The transition from theatre to streaming wasn't as gradual as it may seem, and I don't know that I like it.
In 2020, the entire world changed due to the surge of COVID-19 cases. Everyone was quarantined for safety, and everything was closed, including movie theatres. With all of our extra time, we watched countless hours of tv. More people subscribed to streaming services to watch the latest movies and abandon commercials. Some people even started canceling their cable and opting only to have streaming services to indulge their need for media. With so many changes to media consumption, the industry had to change too.
When quarantine ended, the changes implemented were weird.
The first wave of changes came from actors making public complaints about their contracts not adjusting to the separate income streams. Movies with theatre releases were simultaneously released in streaming, diminishing box office profits. Actors were not happy, rightfully so. The most prominent example is Marvel's Black Widow. Scarlet Johanson ended up suing Disney due to inconsistencies in her pay.
Streaming services like Disney started offering new movies that would have usually been released in theatres as long as you paid an extra fee. On top of paying to subscribe to a streaming service, we had to pay even more to watch a movie. However, this practice didn't last long. The film would cost more for a few weeks then it was available for "free," assuming you paid for said streaming service. This practice is almost entirely gone, or people have just accepted it. I never paid extra and have yet to notice this offer recently.
Now, movie releases have changed again.
There was a time pre-pandemic before every major channel had a streaming service, where if you didn't want to pay to go to the movie theatres, you waited months or even years for the movie to become available for free on on-demand or even start playing on cable. Paying to go to the film was a big deal. The smell of the popcorn the moment you opened the doors, sitting through the trailers and weird theatre commercials, feeling the deafening noise of the surround sound get louder right as the movie was about to begin – it was a nostalgic experience that people craved.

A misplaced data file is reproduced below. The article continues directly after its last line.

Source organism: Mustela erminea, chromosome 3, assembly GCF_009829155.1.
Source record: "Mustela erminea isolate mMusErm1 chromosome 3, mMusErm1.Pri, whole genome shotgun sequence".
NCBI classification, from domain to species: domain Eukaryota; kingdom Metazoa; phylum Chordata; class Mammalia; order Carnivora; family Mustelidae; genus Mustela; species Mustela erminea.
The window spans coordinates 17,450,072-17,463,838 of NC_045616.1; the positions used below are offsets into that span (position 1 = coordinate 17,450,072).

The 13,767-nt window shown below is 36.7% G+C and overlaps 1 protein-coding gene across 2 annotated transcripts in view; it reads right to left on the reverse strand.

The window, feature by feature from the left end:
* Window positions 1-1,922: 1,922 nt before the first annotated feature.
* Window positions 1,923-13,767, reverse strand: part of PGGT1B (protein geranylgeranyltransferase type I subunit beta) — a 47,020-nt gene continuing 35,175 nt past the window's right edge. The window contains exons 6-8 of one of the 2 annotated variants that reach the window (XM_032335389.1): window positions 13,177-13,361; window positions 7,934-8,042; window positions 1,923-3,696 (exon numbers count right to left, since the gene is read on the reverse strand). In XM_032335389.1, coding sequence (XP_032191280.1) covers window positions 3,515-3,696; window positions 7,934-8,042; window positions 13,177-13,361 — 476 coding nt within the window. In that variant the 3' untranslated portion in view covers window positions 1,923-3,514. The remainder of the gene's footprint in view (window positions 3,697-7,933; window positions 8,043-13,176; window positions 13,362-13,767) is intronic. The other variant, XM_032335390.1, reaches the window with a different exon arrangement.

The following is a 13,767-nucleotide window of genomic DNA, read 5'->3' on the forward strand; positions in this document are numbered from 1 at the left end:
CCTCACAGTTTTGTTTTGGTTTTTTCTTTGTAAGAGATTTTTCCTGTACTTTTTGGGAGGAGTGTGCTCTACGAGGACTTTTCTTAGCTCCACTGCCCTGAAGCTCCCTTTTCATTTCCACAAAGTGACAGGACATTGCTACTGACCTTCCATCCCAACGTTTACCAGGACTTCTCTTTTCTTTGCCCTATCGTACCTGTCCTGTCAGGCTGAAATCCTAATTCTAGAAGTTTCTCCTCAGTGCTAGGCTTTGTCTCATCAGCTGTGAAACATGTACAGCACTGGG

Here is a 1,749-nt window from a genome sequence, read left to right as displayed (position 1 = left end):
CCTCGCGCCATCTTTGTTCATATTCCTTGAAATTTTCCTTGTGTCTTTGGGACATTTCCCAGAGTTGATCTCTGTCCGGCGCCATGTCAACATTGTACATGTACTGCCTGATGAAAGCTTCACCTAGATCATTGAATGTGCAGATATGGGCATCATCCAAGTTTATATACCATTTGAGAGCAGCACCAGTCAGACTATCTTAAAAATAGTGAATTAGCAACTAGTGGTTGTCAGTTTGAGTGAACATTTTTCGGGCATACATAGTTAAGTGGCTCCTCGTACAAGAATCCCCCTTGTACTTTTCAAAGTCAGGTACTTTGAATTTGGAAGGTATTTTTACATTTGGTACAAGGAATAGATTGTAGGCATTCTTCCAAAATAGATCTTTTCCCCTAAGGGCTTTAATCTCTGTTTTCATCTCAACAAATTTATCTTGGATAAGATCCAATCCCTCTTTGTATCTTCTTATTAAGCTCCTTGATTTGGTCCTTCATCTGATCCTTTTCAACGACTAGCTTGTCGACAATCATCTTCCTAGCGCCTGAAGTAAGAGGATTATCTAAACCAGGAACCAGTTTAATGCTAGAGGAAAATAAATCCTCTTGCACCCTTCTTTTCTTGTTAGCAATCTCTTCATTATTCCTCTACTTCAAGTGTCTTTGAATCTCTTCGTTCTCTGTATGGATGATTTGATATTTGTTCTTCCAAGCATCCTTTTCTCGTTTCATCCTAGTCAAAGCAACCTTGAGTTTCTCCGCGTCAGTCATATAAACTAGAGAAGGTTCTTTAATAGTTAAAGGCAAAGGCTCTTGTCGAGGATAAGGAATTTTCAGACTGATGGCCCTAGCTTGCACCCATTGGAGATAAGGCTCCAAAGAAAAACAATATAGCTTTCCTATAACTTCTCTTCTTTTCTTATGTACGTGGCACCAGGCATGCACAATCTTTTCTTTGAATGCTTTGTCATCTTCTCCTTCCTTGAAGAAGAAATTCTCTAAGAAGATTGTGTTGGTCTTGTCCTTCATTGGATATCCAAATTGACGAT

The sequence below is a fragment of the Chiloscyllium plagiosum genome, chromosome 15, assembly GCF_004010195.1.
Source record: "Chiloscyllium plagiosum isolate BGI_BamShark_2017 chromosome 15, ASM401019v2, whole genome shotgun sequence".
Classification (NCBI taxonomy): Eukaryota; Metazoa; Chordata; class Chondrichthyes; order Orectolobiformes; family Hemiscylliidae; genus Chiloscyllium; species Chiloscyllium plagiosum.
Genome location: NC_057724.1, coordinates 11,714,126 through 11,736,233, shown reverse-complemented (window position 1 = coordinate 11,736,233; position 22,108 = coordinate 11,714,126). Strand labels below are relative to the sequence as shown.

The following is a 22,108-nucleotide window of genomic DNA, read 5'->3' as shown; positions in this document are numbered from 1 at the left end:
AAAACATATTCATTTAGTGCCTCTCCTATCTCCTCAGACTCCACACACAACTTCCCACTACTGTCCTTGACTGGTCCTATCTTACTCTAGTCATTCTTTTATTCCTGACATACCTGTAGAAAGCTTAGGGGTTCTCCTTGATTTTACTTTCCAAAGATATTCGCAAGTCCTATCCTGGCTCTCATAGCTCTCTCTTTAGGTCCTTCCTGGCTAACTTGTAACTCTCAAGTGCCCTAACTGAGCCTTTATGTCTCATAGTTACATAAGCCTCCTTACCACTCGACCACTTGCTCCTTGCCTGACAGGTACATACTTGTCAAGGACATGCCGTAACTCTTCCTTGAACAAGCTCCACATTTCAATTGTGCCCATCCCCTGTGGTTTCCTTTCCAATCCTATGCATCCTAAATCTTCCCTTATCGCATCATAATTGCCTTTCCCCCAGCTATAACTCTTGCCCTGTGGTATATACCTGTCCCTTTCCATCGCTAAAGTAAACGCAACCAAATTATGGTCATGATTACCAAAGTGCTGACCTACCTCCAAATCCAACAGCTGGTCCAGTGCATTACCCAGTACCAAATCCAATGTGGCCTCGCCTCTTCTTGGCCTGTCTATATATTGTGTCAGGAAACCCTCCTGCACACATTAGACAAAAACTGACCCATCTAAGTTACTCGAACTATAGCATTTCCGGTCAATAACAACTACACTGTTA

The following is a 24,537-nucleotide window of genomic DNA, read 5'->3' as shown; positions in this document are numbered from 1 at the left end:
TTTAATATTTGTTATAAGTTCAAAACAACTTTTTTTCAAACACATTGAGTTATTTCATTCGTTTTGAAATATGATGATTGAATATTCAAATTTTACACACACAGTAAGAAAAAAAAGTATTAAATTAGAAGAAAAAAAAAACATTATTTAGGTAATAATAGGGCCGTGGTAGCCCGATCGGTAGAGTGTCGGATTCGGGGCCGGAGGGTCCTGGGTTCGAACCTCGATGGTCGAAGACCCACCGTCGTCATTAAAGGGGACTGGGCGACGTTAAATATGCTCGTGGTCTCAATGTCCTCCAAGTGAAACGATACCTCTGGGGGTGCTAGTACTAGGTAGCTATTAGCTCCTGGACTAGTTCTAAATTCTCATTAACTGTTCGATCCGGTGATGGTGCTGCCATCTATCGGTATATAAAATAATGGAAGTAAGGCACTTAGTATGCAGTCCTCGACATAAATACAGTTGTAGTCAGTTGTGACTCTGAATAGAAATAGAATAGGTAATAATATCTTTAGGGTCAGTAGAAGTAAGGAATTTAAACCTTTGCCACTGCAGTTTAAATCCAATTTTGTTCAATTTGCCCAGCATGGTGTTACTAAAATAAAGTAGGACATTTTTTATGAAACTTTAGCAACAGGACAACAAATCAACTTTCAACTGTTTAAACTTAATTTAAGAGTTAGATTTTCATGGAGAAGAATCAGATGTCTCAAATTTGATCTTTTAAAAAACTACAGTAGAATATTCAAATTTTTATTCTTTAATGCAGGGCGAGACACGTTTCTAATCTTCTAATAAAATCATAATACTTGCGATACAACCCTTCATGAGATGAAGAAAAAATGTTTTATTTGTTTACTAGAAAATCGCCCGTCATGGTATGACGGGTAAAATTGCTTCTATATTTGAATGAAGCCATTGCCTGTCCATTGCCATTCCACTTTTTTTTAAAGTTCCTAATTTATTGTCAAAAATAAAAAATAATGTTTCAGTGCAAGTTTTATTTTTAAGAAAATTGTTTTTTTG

The first movie I saw when movie theatres opened back up was Encanto. Then, not too long after, we watched the same movie from our couch on Christmas day. There was only a month between the theatre and streaming release. The same thing happened when George and I saw Dungeons & Dragons: Honor Among Thieves. It was released in theaters in late March and on streaming by late May. It made me wonder why we wasted the extra money.
Even with the nostalgic experience of going to the movie theatres, why pay when you could easily watch it for less in a few months?
There's this concept of instant gratification, and maybe that's why people are happy that everything is available quickly. But not me. It's taking away the experience of watching movies. You can watch movie after movie without time to process it. Even the nature of memeing a film has changed because there are so many to watch. The next big blockbuster movie comes out before you have enough time to revel in the previous one. There's no discussion of the nuances in the writing, the beauty of the scenery, the talent of the cast, the flow of the soundtrack, or the effectiveness of the plot twist. All of the efforts of everyone involved amount to a quick watch without any appreciation. Even if it happens to get nominated for an award, no one watches the ceremony anymore. Yes, we stay entertained, but at what cost?